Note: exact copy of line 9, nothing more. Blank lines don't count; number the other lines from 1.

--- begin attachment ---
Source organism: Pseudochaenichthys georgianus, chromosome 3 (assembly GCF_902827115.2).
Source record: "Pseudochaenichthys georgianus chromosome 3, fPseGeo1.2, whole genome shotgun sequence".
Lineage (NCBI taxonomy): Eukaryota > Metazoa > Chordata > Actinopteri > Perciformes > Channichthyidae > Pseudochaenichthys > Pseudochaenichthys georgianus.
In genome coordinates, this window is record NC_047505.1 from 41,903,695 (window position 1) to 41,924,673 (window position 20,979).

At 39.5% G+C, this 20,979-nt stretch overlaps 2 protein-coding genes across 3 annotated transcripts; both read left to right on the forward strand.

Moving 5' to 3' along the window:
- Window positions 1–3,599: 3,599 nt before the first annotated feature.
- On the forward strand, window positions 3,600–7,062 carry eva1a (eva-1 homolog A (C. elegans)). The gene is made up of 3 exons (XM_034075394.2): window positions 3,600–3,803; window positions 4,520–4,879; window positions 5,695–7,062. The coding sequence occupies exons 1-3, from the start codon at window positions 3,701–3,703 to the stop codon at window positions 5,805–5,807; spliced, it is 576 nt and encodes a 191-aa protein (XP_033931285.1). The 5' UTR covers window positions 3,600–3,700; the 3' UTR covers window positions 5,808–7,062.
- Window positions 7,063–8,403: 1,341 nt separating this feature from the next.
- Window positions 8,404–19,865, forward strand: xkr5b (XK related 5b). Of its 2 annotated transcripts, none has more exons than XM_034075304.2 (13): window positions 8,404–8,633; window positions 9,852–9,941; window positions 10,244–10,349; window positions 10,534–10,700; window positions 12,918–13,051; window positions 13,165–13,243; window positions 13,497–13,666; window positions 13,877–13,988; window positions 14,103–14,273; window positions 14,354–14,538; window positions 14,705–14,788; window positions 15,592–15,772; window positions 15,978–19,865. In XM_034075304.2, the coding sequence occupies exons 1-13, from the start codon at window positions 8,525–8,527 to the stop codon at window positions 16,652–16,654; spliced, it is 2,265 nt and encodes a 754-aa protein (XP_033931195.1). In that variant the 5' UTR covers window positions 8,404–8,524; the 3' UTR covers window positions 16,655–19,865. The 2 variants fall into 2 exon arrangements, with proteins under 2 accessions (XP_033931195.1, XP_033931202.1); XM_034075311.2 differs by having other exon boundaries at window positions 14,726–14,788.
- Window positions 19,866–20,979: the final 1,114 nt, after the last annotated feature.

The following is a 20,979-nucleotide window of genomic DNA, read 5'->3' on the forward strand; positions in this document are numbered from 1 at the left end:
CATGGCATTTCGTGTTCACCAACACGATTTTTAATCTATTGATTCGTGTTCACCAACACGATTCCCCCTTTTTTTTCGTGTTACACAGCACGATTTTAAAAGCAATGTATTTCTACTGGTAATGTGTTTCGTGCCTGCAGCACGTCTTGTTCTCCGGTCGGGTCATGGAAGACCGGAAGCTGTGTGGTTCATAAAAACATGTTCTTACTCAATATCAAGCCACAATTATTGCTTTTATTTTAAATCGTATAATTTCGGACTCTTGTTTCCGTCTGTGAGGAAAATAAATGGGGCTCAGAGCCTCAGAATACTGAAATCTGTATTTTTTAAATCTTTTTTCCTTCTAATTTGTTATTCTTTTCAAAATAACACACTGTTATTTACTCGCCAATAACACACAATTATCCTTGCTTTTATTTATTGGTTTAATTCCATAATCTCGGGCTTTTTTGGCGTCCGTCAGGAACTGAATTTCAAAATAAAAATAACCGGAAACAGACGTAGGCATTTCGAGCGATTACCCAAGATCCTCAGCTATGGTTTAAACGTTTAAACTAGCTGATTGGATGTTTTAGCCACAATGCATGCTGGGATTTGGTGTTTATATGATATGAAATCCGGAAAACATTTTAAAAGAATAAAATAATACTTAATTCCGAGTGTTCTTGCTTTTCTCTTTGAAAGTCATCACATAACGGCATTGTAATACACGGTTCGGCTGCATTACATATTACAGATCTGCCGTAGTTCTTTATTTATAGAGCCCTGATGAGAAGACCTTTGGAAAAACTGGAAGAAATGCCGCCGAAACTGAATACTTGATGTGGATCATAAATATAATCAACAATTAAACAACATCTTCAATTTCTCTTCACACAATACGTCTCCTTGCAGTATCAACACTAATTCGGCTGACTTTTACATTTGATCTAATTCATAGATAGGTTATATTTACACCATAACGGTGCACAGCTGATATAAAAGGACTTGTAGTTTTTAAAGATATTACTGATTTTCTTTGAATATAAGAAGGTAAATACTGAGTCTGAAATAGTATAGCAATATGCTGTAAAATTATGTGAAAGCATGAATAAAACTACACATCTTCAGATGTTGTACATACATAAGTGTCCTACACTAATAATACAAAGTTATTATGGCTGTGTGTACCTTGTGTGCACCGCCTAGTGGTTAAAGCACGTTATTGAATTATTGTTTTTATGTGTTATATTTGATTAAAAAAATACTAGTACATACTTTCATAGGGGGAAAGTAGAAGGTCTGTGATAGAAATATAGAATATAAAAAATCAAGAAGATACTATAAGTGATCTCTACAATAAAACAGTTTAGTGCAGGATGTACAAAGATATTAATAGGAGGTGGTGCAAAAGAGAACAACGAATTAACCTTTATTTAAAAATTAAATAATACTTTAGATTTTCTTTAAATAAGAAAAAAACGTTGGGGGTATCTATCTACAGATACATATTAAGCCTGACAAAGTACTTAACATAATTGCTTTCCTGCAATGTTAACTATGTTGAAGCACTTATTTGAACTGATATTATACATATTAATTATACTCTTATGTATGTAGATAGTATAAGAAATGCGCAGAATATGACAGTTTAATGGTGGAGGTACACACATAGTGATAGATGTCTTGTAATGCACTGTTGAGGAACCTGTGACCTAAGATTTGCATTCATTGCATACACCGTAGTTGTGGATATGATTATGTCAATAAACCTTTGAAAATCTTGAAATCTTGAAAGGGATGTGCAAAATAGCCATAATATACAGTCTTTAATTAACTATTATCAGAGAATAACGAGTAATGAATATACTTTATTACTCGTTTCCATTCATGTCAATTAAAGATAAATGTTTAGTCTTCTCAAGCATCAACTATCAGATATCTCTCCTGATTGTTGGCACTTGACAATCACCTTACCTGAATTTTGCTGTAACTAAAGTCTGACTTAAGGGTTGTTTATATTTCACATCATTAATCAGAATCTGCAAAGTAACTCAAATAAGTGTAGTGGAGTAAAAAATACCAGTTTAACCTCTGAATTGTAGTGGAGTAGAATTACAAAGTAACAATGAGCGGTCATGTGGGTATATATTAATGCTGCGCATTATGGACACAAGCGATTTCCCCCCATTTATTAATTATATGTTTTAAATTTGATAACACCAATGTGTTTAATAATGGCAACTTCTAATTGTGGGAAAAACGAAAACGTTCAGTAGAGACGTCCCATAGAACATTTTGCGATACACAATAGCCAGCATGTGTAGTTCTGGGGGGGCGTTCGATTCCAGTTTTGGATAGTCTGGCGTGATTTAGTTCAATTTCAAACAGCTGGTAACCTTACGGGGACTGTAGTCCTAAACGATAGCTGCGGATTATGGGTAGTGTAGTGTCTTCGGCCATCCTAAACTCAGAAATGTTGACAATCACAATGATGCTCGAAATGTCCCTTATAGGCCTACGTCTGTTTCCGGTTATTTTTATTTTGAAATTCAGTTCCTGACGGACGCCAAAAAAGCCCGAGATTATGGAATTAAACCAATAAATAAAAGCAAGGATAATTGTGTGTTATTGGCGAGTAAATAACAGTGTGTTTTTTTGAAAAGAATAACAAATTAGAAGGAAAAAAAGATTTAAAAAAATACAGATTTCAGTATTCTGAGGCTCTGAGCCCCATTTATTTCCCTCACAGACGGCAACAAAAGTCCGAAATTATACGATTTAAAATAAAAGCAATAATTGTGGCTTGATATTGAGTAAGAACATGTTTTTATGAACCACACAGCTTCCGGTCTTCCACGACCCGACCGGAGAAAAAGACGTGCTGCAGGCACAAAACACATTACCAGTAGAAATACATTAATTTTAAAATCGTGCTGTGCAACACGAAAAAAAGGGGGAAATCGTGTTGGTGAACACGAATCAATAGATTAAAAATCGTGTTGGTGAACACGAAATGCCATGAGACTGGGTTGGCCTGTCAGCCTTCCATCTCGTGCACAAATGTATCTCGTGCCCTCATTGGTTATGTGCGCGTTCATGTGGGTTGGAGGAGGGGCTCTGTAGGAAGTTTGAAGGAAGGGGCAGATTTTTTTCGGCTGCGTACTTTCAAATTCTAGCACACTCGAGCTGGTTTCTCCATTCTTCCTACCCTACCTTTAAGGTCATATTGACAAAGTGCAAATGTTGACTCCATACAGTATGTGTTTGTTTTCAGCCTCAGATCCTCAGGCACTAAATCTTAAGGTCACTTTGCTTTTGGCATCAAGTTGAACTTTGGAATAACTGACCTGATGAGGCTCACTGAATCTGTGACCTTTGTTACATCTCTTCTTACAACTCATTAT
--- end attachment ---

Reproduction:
- Window positions 7,063–8,403: 1,341 nt separating this feature from the next.